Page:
New rules exclude all but biggest market players from the scrutiny of US regulators

City A.M. Reporter
US REGULATORS yesterday limited the number of market players that will be slapped with a pricey “swap dealer” tag.

The Commodity Futures Trading Commission (CFTC) and the Securities and Exchange Commission last night finalised joint rules that will determine which firms do so much swaps business that they must register with regulators and back up their trades with more capital and collateral. The Dodd-Frank financial reform law called on regulators to more closely police the swaps market after widespread ignorance about the swaps market damaged the financial system during the 2007-2009 crisis.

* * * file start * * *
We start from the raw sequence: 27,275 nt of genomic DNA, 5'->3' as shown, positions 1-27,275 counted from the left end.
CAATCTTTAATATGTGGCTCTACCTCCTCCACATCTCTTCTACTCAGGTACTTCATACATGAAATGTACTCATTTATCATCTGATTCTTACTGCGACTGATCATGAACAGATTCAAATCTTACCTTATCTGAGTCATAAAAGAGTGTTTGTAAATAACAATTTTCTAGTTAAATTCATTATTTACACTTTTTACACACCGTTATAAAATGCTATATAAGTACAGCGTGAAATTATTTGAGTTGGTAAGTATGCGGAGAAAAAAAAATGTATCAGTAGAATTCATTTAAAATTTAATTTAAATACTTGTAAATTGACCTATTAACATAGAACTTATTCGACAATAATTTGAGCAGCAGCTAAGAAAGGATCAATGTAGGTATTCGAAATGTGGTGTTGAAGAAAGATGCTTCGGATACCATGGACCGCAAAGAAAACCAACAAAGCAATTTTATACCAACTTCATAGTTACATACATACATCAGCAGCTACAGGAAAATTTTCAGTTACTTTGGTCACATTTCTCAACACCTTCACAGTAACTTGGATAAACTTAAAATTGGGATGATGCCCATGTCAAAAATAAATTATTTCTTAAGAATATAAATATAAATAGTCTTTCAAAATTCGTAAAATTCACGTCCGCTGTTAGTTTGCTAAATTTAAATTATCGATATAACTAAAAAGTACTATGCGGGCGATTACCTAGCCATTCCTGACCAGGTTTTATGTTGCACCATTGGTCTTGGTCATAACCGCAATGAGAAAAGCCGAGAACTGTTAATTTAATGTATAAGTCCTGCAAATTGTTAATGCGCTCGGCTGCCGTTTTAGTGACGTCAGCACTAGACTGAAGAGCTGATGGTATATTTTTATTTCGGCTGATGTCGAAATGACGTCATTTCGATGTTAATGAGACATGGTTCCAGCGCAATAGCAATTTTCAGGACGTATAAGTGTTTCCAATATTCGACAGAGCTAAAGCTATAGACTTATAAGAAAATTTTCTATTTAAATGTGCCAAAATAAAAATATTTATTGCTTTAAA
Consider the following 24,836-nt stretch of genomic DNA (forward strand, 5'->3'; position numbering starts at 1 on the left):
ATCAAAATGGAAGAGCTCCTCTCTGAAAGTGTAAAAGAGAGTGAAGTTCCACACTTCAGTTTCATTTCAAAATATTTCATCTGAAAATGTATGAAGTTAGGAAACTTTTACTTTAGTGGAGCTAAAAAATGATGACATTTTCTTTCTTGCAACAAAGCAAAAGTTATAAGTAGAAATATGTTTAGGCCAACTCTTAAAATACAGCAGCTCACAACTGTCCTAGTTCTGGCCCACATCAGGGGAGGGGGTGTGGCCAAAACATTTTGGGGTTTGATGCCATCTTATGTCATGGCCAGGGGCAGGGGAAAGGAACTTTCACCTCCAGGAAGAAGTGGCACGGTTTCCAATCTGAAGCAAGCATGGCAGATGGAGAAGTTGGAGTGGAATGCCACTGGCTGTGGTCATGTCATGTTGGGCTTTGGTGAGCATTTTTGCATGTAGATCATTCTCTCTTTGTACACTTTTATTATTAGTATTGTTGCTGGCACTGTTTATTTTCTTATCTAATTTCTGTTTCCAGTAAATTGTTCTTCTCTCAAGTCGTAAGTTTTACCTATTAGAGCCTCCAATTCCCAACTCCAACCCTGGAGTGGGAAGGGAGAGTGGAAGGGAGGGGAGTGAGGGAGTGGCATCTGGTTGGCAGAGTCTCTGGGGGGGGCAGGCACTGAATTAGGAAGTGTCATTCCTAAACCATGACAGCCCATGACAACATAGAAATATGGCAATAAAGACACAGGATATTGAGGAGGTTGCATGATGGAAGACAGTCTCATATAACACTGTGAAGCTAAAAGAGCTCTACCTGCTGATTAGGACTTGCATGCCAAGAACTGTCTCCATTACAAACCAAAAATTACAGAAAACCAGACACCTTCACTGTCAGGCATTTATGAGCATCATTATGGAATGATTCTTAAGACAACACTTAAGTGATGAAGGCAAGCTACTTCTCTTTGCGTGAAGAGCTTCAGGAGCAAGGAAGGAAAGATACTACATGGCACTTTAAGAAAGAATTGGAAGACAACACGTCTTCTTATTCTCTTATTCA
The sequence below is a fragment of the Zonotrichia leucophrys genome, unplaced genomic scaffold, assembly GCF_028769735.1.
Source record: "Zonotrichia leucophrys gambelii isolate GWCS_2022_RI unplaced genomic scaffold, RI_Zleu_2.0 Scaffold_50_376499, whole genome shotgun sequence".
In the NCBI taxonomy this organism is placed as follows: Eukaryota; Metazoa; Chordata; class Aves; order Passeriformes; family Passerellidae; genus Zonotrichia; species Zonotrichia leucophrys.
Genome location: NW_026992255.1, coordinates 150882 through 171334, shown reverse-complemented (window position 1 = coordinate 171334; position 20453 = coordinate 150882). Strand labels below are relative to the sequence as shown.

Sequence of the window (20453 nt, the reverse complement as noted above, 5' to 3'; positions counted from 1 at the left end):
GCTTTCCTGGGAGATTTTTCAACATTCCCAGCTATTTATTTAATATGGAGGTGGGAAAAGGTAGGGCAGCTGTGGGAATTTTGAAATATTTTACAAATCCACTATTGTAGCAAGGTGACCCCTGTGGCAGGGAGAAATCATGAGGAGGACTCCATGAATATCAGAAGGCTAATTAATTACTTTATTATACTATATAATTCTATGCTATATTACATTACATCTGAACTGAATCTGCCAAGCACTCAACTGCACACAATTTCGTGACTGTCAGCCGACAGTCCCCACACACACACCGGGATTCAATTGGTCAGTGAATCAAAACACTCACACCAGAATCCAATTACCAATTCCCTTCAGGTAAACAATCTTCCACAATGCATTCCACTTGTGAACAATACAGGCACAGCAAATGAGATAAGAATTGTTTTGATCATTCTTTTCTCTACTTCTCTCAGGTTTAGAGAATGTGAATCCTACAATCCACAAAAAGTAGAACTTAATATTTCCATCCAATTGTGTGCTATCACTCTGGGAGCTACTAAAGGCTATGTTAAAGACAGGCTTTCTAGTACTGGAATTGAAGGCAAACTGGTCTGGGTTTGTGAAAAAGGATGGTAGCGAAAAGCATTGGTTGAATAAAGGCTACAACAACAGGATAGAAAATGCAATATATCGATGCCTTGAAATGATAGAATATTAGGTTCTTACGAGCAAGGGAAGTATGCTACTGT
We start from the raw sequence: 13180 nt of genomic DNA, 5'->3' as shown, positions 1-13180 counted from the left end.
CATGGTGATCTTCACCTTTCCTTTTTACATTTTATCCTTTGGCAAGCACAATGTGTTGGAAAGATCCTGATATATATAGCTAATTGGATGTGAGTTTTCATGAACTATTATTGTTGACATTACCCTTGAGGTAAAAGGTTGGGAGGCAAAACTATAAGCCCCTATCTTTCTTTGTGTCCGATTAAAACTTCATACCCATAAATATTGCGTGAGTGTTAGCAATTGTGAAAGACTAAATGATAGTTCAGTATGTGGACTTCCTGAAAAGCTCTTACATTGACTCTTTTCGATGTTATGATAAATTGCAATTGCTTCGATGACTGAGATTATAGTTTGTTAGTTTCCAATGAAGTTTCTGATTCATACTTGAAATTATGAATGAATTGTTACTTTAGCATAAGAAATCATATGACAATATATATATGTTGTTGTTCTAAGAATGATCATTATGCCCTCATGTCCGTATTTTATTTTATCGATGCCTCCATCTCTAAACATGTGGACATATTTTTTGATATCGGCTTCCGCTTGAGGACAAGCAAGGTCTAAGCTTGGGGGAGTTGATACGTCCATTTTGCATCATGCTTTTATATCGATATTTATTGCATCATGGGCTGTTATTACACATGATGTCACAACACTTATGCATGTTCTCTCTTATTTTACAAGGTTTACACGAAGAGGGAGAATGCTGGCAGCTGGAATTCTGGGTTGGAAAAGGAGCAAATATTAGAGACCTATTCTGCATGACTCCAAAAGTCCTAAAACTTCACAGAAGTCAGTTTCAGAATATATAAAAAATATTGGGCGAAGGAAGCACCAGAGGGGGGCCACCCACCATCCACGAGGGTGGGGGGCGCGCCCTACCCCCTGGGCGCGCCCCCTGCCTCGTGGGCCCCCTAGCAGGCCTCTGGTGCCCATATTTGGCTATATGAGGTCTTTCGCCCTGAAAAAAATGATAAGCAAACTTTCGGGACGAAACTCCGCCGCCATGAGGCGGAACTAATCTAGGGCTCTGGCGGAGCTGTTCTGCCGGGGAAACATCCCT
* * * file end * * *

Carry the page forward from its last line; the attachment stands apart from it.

The CFTC originally said in December 2010 that firms would be counted as swap dealers if they traded more than $100m in swaps over a 12-month period.

The final version released yesterday bumps the threshold up to $8bn for most asset classes as an initial phase-in. Eventually, that threshold drops to $3bn, unless regulators decide a different threshold is appropriate.

It also added a more explicit exemption for swaps that are used to hedge market risks, such as reducing exposure to interest-rate fluctuations or oil price moves. Those trades will not count toward the threshold that triggers the swap dealer designation.